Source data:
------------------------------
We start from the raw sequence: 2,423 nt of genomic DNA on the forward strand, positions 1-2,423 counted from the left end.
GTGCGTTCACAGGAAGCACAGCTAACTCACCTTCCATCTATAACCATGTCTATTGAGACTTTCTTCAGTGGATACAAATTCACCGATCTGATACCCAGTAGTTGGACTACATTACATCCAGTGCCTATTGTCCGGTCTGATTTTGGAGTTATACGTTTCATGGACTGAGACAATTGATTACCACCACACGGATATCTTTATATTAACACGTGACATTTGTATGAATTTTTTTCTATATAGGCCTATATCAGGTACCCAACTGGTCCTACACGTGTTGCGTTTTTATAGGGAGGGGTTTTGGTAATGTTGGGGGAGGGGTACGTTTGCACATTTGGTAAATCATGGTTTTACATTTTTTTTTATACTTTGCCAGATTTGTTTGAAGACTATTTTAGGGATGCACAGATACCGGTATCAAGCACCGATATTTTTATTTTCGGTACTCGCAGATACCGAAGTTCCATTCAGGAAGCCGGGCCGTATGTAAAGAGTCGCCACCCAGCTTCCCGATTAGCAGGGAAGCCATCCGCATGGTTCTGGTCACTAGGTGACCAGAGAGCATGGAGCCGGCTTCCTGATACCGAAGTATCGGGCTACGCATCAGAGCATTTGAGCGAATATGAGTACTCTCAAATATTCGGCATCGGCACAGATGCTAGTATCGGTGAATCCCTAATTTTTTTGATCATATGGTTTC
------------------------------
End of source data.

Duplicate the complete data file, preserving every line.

We start from the raw sequence: 2,423 nt of genomic DNA on the forward strand, positions 1-2,423 counted from the left end.
GTGCGTTCACAGGAAGCACAGCTAACTCACCTTCCATCTATAACCATGTCTATTGAGACTTTCTTCAGTGGATACAAATTCACCGATCTGATACCCAGTAGTTGGACTACATTACATCCAGTGCCTATTGTCCGGTCTGATTTTGGAGTTATACGTTTCATGGACTGAGACAATTGATTACCACCACACGGATATCTTTATATTAACACGTGACATTTGTATGAATTTTTTTCTATATAGGCCTATATCAGGTACCCAACTGGTCCTACACGTGTTGCGTTTTTATAGGGAGGGGTTTTGGTAATGTTGGGGGAGGGGTACGTTTGCACATTTGGTAAATCATGGTTTTACATTTTTTTTTATACTTTGCCAGATTTGTTTGAAGACTATTTTAGGGATGCACAGATACCGGTATCAAGCACCGATATTTTTATTTTCGGTACTCGCAGATACCGAAGTTCCATTCAGGAAGCCGGGCCGTATGTAAAGAGTCGCCACCCAGCTTCCCGATTAGCAGGGAAGCCATCCGCATGGTTCTGGTCACTAGGTGACCAGAGAGCATGGAGCCGGCTTCCTGATACCGAAGTATCGGGCTACGCATCAGAGCATTTGAGCGAATATGAGTACTCTCAAATATTCGGCATCGGCACAGATGCTAGTATCGGTGAATCCCTAATTTTTTTGATCATATGGTTTC